Japan Today

How to make a Japanese beef bowl in just five minutes

By Casey Baseel, RocketNews24

The beef bowl is essentially Japan’s equivalent to the American hamburger. Offered by inexpensive restaurants across the nation, the beef bowl, or "gyudon," as it’s called in Japanese, is a tasty, hot meal that’ll give you all the protein and carbs you’re craving without costing you much money or time.

But while you’re usually never far from a beef bowl joint in Japan, what if you live in a town or country that doesn’t have a Yoshinoya, Matsuya, or, most tragically of all, a mouth-watering Sukiya? No problem, because with this amazingly simple recipe, you can make your own Japanese-style beef bowl in just five minutes.

While we’d love to take the credit for this easy recipe, it actually comes from "Oishinbo," a manga that’s been highlighting culinary delights nonstop since 1983. Each chapter of the popular comic follows travelling reporter and gourmand Shiro Yamaoka as he enjoys yet another sublime delicacy. In one chapter, Shiro even steps into the kitchen to teach a boy who’s never cooked how to prepare gyudon.

We assume that the deliciousness of the resulting meal somehow brings the boy’s family closer together or resolves some other conflict, but we’re not sure. That’s because as soon as Yamaoka finished his explanation of how to make the dish, we dropped the manga and headed into the kitchen to try making it ourselves. After all, if a fictional pre-teen could manage it, how hard could it be?


Cooked white rice Thin-sliced beef Beef tallow Soy sauce Sake Nori (dried seaweed) Sansho (a type of crushed Japanese pepper)


  1. Scoop the cooked rice into a bowl. Crumple up a few strips of nori and sprinkle them over the rice.

  2. Since we’re going to be sautéing the beef in a frying pan, you’ll want it cut thin. As luck would have it, someone had just given us a pack of high-grade Kobe beef, but whatever thin-sliced beef you’ve got to work with will do fine. Melt a pat of beef tallow in heated frying pan, then toss in the beef and sauté it. Don’t add any of the other seasonings at this point, since we’re going to use them later.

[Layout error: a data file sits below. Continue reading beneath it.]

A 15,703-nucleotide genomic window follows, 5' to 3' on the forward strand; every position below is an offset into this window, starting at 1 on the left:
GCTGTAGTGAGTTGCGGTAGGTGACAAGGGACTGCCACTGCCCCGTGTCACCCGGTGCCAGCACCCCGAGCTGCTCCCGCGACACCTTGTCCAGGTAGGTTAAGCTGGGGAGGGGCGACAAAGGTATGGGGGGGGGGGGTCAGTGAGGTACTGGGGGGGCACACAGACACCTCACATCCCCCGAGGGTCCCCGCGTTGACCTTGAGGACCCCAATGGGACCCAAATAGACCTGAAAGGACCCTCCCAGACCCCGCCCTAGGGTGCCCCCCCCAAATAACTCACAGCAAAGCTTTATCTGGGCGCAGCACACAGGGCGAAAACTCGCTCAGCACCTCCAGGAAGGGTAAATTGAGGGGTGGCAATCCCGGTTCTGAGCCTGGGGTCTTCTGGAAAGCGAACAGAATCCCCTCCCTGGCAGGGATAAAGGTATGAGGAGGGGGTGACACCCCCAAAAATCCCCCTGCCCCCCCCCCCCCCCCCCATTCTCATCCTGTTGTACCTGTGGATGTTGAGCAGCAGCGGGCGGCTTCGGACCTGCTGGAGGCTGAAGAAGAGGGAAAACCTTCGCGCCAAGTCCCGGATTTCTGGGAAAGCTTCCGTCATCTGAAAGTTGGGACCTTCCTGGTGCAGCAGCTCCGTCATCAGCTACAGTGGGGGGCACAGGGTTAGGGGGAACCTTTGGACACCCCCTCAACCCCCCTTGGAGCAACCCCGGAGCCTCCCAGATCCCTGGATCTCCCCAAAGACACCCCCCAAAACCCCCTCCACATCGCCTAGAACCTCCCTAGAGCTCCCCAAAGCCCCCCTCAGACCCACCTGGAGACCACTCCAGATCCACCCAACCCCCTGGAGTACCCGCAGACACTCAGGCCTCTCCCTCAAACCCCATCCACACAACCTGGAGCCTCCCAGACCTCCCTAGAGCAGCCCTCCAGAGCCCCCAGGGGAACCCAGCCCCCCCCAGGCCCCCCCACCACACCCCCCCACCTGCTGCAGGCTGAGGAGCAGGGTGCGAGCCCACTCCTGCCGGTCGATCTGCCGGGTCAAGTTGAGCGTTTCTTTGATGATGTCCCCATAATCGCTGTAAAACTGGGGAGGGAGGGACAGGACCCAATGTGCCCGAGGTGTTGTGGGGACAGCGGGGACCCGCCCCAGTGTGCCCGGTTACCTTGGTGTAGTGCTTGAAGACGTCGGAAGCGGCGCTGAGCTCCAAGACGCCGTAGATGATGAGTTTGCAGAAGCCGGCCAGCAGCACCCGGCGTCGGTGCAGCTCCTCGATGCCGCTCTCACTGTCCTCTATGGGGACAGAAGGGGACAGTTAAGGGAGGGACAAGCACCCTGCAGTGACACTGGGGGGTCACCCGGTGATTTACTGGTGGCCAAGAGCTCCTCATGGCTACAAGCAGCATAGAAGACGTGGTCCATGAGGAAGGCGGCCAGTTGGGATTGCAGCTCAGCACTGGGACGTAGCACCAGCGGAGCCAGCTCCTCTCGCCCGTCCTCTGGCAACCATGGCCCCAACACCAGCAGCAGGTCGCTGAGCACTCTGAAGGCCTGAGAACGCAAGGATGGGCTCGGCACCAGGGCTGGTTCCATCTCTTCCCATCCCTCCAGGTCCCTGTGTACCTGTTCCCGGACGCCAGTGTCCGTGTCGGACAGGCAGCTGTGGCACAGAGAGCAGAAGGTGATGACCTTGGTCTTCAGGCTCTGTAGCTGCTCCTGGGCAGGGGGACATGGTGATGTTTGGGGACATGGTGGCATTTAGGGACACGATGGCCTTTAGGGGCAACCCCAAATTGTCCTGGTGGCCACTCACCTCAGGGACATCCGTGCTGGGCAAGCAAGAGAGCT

3. Once the beef is cooked, transfer it to the bowl, placing it atop the rice. Make sure to leave the drippings in the pan, though, because we’re going to use them as the base for our beef bowl sauce. Add two or three table spoons of sake to the pan along with a dash of soy sauce. Rub the rest of the tallow onto the pan, give everything a quick stir, and then pour the resulting mixture over the beef and rice.

  4. Finally sprinkle the sansho onto the beef. If you’ve never tried it before, it’s like a slightly earthy pepper with a touch of bitterness. If you’re after something a bit spicier, you can substitute "shichimi," Japan’s indigenous equivalent to cayenne pepper and another popular gyudon condiment.

  5. Finally, eat your delicious meal that took almost no time or effort to cook.

Altogether, it only took us 10 minutes to prepare the beef and sauce, and that’s including the time we spent taking photos of everything. If you’re not visually documenting the process, you could easily get your time down to five minutes, meaning that as long as you keep some rice and the other ingredients on hand, you can be enjoying great gyudon in less time than it takes to walk to the closest Yoshinoya, even if you live in Japan.

Read more stories from RocketNews24. -- Tokyo Chikara Meshi Takes Beef Bowl to New Level -- Food Fight: We Compare Yoshinoya and Sukiya’s Pricey New Dishes -- Yoshinoya Beef Bowls for Just 250 Yen! Same Taste, Super Low Price!

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Brilliant! Another addition to my single-man's recipe files. Which lets me go out for other things, like Japanese girl-watching. No offense to the girls, but they're worth watching.

2 ( +4 / -2 )

Too much work when I can go down the street and pay 500Yen for the same thing and not lift a finger.

2 ( +3 / -1 )

Is sansho on gyudon a Kanto thing? I've never heard of it. It's beni-shoga down here. Interesting!

-1 ( +0 / -1 )

That doesn't look particularly appetising - the beef looks like rubber.

0 ( +0 / -0 )

Thunderbird 2 wrote, "That doesn't look particularly appetising - the beef looks like rubber."

I agree. It also won't taste as good as gyudon should. There is no dashi (stock make from kombu seaweed and dried bonito flakes) as a foundation here, and so there is no umami.

What a waste of Kobe beef.

0 ( +0 / -0 )

No onions? Yo shinny aid heavy on the onions

0 ( +0 / -0 )

I base my recipe on this - but substitute mirin for sugar: http://www.japanesecooking101.com/gyudon-recipe-beef-bowl/

0 ( +0 / -0 )

Sukiya hits the spot. Japanese cooking is way too difficult. You can grab decent gyudon @ most convenience stores too anyways.

-1 ( +0 / -1 )

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